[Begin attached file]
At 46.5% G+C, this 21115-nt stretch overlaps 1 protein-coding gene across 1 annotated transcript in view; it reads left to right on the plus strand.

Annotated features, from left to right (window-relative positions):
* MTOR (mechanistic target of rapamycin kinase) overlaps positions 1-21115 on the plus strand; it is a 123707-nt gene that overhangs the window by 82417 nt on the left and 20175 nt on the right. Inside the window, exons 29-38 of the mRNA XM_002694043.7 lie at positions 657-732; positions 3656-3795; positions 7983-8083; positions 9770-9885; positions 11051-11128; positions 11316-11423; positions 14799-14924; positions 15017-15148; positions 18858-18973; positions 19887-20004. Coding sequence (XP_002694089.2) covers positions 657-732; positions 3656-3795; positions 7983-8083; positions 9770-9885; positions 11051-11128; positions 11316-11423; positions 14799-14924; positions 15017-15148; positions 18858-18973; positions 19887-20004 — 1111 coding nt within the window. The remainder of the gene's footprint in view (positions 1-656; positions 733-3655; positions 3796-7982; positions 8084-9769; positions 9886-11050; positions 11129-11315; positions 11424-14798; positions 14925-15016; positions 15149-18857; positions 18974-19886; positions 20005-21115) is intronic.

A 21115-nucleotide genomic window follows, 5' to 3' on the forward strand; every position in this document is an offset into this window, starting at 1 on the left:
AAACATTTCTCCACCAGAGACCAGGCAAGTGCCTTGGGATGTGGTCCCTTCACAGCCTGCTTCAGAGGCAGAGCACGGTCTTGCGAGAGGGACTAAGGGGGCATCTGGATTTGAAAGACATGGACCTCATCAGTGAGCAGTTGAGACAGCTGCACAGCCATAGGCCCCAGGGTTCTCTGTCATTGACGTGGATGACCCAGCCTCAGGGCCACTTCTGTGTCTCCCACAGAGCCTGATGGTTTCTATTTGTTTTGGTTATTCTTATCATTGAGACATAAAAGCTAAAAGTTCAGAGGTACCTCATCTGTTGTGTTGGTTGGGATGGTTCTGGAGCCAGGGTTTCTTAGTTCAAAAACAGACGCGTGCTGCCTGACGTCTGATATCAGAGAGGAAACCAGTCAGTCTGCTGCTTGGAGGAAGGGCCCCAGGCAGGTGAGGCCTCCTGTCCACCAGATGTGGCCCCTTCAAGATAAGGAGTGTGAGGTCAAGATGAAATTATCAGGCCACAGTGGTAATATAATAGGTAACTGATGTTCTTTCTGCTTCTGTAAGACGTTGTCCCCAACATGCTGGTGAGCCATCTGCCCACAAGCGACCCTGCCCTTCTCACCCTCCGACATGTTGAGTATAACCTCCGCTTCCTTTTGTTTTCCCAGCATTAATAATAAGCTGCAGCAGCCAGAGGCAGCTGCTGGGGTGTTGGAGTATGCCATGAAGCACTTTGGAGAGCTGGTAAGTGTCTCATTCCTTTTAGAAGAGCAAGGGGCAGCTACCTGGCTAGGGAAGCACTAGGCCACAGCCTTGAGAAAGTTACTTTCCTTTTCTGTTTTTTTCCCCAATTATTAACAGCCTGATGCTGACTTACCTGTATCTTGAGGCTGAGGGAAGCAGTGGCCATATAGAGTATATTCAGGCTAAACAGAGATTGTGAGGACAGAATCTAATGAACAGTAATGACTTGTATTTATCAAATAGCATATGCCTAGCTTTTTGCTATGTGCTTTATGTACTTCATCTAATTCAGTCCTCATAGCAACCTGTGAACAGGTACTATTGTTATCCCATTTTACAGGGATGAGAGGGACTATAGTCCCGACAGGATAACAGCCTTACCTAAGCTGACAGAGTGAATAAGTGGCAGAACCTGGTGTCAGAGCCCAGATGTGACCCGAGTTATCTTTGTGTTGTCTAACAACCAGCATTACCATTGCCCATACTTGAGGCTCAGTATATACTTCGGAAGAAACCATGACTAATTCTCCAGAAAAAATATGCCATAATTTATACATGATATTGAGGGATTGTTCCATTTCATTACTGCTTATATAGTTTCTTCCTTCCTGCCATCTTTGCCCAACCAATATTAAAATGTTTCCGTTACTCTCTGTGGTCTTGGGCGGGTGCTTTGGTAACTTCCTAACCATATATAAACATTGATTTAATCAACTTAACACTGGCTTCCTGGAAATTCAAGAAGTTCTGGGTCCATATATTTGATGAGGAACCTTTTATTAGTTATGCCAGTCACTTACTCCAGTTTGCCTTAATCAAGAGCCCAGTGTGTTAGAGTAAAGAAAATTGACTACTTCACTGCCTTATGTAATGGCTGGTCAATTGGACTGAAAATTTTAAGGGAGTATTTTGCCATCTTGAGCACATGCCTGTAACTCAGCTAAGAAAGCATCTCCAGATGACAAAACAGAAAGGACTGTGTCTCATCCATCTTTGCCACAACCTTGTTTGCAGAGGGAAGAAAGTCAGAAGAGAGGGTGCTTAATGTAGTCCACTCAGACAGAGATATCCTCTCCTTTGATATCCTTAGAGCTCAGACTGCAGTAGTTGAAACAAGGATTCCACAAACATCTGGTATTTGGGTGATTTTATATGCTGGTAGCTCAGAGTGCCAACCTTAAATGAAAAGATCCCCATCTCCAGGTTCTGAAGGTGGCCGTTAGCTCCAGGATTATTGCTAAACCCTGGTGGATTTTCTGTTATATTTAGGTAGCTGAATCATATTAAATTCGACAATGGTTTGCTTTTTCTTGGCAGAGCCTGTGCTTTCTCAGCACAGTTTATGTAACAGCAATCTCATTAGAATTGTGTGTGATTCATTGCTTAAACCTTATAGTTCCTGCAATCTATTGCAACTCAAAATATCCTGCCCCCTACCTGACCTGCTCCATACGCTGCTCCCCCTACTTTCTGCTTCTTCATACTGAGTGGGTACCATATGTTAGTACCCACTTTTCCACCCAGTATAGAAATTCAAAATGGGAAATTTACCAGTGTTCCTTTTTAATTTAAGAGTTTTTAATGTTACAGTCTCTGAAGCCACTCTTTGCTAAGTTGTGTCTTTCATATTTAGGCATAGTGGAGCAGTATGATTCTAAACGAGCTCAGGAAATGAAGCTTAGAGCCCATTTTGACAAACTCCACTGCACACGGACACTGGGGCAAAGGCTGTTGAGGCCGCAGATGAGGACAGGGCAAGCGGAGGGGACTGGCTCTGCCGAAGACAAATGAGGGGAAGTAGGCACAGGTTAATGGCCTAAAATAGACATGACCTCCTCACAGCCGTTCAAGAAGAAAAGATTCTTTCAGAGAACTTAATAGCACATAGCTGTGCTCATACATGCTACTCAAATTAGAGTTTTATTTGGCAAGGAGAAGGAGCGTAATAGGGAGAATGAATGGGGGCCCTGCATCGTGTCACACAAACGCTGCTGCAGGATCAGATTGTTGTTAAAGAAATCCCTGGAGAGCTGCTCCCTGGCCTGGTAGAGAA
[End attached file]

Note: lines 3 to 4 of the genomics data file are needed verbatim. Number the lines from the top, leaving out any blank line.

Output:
* MTOR (mechanistic target of rapamycin kinase) overlaps positions 1-21115 on the plus strand; it is a 123707-nt gene that overhangs the window by 82417 nt on the left and 20175 nt on the right. Inside the window, exons 29-38 of the mRNA XM_002694043.7 lie at positions 657-732; positions 3656-3795; positions 7983-8083; positions 9770-9885; positions 11051-11128; positions 11316-11423; positions 14799-14924; positions 15017-15148; positions 18858-18973; positions 19887-20004. Coding sequence (XP_002694089.2) covers positions 657-732; positions 3656-3795; positions 7983-8083; positions 9770-9885; positions 11051-11128; positions 11316-11423; positions 14799-14924; positions 15017-15148; positions 18858-18973; positions 19887-20004 — 1111 coding nt within the window. The remainder of the gene's footprint in view (positions 1-656; positions 733-3655; positions 3796-7982; positions 8084-9769; positions 9886-11050; positions 11129-11315; positions 11424-14798; positions 14925-15016; positions 15149-18857; positions 18974-19886; positions 20005-21115) is intronic.

A 21115-nucleotide genomic window follows, 5' to 3' on the forward strand; every position in this document is an offset into this window, starting at 1 on the left: